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‘Missing’ patients could further inflate NHS backlog, charity warns

‘Missing’ patients could further inflate NHS backlog, charity warns
By Beth Gault
28 September 2021

The number of ‘missing’ patients who were expected to be referred for routine hospital care during the pandemic, but did not come forward, risk inflating the NHS backlog, charity the Health Foundation has warned.

There were around 7.5 million fewer people referred for routine hospital care between January 2020 and July 2021 than would have been expected, according to the charity.

These patients have not yet been added to the backlog figure, which currently stands at around 5.6 million people on waiting lists.

The charity said the lower-than-expected number of people referred for hospital care could be as a result of patients not coming forward for treatment of health concerns, or if they had seen a GP, they may not have been referred yet due to the pressure on hospital services.

Tim Gardner, senior policy fellow at the Health Foundation, said: ‘While the government has recently set aside a significant amount of money for tackling the NHS backlog, the scale of the challenge and the number of patients who did not come forward for care during the pandemic mean the waiting list is likely to continue to grow significantly over the next few years. 

‘We don’t know when or how many of the missing patients will require NHS care in future, nor what treatment they will need when they do. However, efforts to tackle the elective care backlog will only be effective if the NHS is able to target resources and support towards the patients, services and parts of the country that have been worst affected.’

He added: ‘Covid-19 affected routine hospital services throughout England, but patients living in the most deprived parts of the country experienced more disruption to their diagnosis and treatment than people living elsewhere. As part of its commitment to levelling up, the government needs to ensure people living in deprived areas are not penalised further as part of the NHS recovery.’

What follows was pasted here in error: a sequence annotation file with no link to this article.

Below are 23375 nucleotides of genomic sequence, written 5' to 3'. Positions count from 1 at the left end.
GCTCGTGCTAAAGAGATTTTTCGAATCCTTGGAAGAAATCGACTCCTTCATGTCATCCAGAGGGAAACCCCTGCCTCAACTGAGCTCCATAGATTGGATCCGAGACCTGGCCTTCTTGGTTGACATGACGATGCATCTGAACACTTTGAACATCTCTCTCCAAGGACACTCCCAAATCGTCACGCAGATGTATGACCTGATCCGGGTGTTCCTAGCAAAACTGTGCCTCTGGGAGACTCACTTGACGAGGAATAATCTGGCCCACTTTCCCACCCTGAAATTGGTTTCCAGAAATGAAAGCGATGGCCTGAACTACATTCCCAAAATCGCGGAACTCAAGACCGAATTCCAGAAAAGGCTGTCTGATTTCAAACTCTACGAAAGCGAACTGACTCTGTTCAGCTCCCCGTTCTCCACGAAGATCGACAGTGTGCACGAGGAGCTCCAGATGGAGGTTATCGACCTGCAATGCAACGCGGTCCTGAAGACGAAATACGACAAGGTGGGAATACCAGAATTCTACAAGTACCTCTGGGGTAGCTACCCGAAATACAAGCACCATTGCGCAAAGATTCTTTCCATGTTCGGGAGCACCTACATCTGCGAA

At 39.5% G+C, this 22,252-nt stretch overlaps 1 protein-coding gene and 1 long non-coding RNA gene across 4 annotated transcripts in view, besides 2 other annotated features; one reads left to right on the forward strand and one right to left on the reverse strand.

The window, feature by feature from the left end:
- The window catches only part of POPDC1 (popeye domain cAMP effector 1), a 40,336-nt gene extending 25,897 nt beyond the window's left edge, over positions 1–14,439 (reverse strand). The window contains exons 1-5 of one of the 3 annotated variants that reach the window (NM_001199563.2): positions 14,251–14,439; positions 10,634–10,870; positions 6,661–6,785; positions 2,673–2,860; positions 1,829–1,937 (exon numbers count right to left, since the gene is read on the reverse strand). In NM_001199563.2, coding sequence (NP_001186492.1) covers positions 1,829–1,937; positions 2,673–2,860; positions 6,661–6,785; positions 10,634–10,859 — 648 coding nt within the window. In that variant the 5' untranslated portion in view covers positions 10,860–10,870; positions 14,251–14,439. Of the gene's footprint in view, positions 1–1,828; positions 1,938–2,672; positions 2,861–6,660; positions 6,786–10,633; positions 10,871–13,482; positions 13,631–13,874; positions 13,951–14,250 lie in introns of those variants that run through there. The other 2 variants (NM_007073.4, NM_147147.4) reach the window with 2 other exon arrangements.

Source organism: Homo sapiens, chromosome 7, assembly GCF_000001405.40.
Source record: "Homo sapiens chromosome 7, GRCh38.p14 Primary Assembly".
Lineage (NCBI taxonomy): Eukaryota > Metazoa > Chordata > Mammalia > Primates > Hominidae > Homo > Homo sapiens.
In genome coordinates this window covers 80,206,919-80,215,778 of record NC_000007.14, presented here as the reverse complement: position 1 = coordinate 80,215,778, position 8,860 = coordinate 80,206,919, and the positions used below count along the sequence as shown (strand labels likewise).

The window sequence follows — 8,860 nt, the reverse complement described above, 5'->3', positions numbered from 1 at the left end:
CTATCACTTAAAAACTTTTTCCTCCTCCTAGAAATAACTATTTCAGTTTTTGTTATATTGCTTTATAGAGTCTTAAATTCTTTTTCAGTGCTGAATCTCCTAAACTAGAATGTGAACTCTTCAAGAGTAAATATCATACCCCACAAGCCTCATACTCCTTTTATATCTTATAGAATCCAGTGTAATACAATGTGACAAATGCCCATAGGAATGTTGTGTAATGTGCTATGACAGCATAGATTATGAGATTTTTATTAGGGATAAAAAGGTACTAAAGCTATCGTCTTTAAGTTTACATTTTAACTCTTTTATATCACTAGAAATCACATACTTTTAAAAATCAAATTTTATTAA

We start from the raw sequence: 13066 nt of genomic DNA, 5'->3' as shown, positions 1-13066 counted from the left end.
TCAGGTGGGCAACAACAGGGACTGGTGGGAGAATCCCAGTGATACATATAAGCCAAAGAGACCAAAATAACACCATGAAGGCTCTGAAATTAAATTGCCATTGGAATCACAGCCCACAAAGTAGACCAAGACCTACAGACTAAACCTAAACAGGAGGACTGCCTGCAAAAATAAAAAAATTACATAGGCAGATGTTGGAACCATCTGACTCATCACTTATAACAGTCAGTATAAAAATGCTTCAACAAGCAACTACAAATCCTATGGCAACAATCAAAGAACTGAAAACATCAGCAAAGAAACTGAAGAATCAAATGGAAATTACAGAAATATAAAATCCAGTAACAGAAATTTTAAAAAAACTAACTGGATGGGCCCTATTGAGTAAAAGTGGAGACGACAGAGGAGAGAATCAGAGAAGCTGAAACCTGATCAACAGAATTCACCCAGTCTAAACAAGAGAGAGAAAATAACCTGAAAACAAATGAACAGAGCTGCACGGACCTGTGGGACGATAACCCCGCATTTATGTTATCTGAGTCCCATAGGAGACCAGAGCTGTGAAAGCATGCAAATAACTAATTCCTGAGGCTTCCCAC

It comes as analysis from another charity, The King’s Fund, and Healthwatch England, has found that the people living in the most deprived areas of England are almost twice as likely to experience a wait of more than a year for hospital care, compared to those in the least deprived areas.

The analysis found that more than 7% of patients on waiting lists in the most deprived areas have been waiting a year or more, compared with around 4% in the least deprived areas.

It also found that waiting lists have grown by an average of 55% in the most deprived areas of England between April 2020 and July 2021, compared to 36% increase on average in the least deprived areas.

The survey, commissioned by Healthwatch England, looked at 1,600 British adults currently waiting, or who have a relative waiting for planned treatment.

Siva Anandaciva, chief analyst at The King’s Fund said: ‘Waits for hospital treatment were already rising before Covid-19. But the pandemic has pushed NHS waiting lists to record levels and laid bare the deep health inequalities in England.    

‘It is not a surprise that waits for NHS care vary across England but the fact that patients in deprived areas are nearly twice as likely to wait a year or more for planned treatment should be a wake-up call for a Government that has committed to levelling up the country, and ring alarm bells for MPs in ‘red-wall’ constituencies.  

‘The Government’s forthcoming plan to tackle the backlog of care must include a strong focus on tackling health inequalities and avoid a one-size-fits-all approach, otherwise there is a real risk that patients from our most-deprived communities will continue to wait the longest for the treatment they need.’ 

It comes after concerns that the Government’s plan to cut universal credit and working tax credit at the beginning of October will exacerbate existing regional health inequalities.

Earlier this year, it was warned that an estimated £17bn is needed to clear the backlog, on top of further primary care investment.

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